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GRASP Special Seminar – Tom Libby, UC Berkeley, “A Lizard-Inspired Active Tail Enables Rapid Maneuvers and Dynamic Stabilization in a Terrestrial Robot”

December 6, 2011 @ 2:30 pm - 3:30 pm

We present a novel approach to stabilizing rapid locomotion in mobile terrestrial robots inspired by the tail function of lizards.We built a 177 (g) robot with inertial sensors and a single degree-of-freedom active tail. By utilizing both contact forces and zero net angular momentum maneuvering, our tailed robot can rapidly right itself in a fall, avoid flipping over after a large perturbation, and smoothly transition between surfaces of different slopes. We also use a modeling approach to show that a tail-like design offers significant advantages to other alternatives, including reaction wheels, when the speed of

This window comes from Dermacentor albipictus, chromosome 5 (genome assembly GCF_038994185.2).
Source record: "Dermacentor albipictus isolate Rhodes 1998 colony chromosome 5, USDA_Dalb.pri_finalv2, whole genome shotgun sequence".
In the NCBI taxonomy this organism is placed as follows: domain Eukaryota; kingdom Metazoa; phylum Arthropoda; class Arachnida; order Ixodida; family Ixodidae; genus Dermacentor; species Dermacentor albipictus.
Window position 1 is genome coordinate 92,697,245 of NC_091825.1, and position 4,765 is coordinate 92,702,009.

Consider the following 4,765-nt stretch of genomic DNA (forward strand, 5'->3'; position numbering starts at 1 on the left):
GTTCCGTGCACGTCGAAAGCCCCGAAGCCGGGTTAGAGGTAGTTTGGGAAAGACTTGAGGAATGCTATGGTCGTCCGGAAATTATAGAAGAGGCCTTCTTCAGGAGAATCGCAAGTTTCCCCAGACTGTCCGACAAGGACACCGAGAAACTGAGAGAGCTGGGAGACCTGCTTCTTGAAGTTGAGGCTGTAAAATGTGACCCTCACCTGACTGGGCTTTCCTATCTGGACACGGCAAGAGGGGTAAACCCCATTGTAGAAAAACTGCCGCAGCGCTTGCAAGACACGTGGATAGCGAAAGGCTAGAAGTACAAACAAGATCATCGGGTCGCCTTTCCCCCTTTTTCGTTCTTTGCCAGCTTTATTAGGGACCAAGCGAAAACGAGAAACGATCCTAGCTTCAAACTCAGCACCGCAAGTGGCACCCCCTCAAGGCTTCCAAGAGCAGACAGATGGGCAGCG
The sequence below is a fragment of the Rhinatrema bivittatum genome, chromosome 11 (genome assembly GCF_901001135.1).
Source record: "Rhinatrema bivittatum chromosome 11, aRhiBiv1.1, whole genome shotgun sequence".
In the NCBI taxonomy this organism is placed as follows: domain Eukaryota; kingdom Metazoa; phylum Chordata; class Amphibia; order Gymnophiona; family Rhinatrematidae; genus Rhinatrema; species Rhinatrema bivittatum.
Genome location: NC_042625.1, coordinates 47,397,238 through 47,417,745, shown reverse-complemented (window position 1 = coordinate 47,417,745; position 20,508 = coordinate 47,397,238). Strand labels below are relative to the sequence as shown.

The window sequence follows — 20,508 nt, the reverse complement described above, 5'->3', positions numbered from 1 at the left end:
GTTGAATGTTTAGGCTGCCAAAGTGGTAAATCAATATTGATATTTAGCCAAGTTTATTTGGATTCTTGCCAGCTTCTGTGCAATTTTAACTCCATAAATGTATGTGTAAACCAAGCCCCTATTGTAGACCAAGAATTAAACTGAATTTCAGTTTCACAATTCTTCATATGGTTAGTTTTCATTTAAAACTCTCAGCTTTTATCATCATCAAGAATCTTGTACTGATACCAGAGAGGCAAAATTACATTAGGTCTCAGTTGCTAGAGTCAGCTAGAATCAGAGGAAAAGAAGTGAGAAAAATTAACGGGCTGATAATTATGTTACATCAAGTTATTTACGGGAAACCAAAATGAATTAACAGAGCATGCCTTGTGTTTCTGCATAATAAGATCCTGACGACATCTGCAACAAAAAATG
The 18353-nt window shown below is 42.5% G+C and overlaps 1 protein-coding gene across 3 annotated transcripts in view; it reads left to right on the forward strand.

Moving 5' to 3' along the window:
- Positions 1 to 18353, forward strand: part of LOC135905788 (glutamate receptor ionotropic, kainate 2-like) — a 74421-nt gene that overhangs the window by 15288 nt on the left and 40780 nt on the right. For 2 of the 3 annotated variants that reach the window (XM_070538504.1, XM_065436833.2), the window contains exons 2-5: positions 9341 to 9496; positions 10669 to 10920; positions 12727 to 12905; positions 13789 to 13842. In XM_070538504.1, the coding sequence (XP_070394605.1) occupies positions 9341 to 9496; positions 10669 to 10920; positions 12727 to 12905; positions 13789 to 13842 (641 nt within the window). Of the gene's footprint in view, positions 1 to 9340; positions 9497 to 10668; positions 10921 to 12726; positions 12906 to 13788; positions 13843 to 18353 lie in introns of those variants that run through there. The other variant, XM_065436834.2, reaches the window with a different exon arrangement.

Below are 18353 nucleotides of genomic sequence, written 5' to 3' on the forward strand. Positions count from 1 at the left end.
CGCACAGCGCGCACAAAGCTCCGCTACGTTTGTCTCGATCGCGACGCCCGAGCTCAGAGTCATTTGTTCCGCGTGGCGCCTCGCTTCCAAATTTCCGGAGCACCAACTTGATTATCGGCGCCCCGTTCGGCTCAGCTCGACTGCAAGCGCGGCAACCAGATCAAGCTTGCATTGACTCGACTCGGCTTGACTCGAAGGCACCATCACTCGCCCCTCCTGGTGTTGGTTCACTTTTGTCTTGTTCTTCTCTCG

response is important.


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Tom Libby got his B.S. in Mechanical Engineering at UC Berkeley in 2002, and is now a second year PhD student in the same department, co-advised by Oliver O’Reilly and Robert Full. He also manages the Center for Interdisciplinary Bio-inspiration in Education and Research (CiBER) in the department of Integrative Biology. His research topics include animal locomotion, muscle dynamics, and bio-inspired mobile robotics.


December 6, 2011
2:30 pm - 3:30 pm
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